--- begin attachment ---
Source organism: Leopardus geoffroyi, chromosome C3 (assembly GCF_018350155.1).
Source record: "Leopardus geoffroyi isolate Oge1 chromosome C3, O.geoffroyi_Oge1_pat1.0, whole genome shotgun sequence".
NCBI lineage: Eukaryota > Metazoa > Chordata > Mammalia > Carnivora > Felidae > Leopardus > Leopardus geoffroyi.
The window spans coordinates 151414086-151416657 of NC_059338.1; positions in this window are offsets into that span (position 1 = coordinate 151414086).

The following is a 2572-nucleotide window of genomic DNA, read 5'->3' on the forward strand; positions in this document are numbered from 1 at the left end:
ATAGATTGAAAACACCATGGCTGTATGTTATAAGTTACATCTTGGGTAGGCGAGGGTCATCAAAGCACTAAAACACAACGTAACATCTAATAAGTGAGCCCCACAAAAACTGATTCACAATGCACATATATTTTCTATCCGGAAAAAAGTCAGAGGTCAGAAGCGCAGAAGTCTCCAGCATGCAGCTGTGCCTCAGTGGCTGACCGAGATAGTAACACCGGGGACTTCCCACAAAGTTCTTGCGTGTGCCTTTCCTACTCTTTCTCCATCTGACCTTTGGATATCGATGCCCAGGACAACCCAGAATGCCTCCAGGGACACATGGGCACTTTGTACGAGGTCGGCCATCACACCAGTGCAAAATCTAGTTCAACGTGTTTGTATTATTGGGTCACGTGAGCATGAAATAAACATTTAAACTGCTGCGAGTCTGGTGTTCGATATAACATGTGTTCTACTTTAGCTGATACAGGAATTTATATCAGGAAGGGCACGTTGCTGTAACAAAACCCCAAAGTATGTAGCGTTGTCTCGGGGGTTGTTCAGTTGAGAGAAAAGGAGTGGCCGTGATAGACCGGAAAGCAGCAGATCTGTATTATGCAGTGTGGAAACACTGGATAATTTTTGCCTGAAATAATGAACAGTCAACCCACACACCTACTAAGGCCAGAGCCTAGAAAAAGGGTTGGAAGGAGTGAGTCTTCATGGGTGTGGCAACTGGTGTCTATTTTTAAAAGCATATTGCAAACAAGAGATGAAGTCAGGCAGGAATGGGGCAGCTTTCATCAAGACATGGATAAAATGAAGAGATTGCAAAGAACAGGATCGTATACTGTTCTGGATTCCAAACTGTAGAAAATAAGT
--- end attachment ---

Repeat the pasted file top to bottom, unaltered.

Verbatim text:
Source organism: Leopardus geoffroyi, chromosome C3 (assembly GCF_018350155.1).
Source record: "Leopardus geoffroyi isolate Oge1 chromosome C3, O.geoffroyi_Oge1_pat1.0, whole genome shotgun sequence".
NCBI lineage: Eukaryota > Metazoa > Chordata > Mammalia > Carnivora > Felidae > Leopardus > Leopardus geoffroyi.
The window spans coordinates 151414086-151416657 of NC_059338.1; positions in this window are offsets into that span (position 1 = coordinate 151414086).

The following is a 2572-nucleotide window of genomic DNA, read 5'->3' on the forward strand; positions in this document are numbered from 1 at the left end:
ATAGATTGAAAACACCATGGCTGTATGTTATAAGTTACATCTTGGGTAGGCGAGGGTCATCAAAGCACTAAAACACAACGTAACATCTAATAAGTGAGCCCCACAAAAACTGATTCACAATGCACATATATTTTCTATCCGGAAAAAAGTCAGAGGTCAGAAGCGCAGAAGTCTCCAGCATGCAGCTGTGCCTCAGTGGCTGACCGAGATAGTAACACCGGGGACTTCCCACAAAGTTCTTGCGTGTGCCTTTCCTACTCTTTCTCCATCTGACCTTTGGATATCGATGCCCAGGACAACCCAGAATGCCTCCAGGGACACATGGGCACTTTGTACGAGGTCGGCCATCACACCAGTGCAAAATCTAGTTCAACGTGTTTGTATTATTGGGTCACGTGAGCATGAAATAAACATTTAAACTGCTGCGAGTCTGGTGTTCGATATAACATGTGTTCTACTTTAGCTGATACAGGAATTTATATCAGGAAGGGCACGTTGCTGTAACAAAACCCCAAAGTATGTAGCGTTGTCTCGGGGGTTGTTCAGTTGAGAGAAAAGGAGTGGCCGTGATAGACCGGAAAGCAGCAGATCTGTATTATGCAGTGTGGAAACACTGGATAATTTTTGCCTGAAATAATGAACAGTCAACCCACACACCTACTAAGGCCAGAGCCTAGAAAAAGGGTTGGAAGGAGTGAGTCTTCATGGGTGTGGCAACTGGTGTCTATTTTTAAAAGCATATTGCAAACAAGAGATGAAGTCAGGCAGGAATGGGGCAGCTTTCATCAAGACATGGATAAAATGAAGAGATTGCAAAGAACAGGATCGTATACTGTTCTGGATTCCAAACTGTAGAAAATAAGT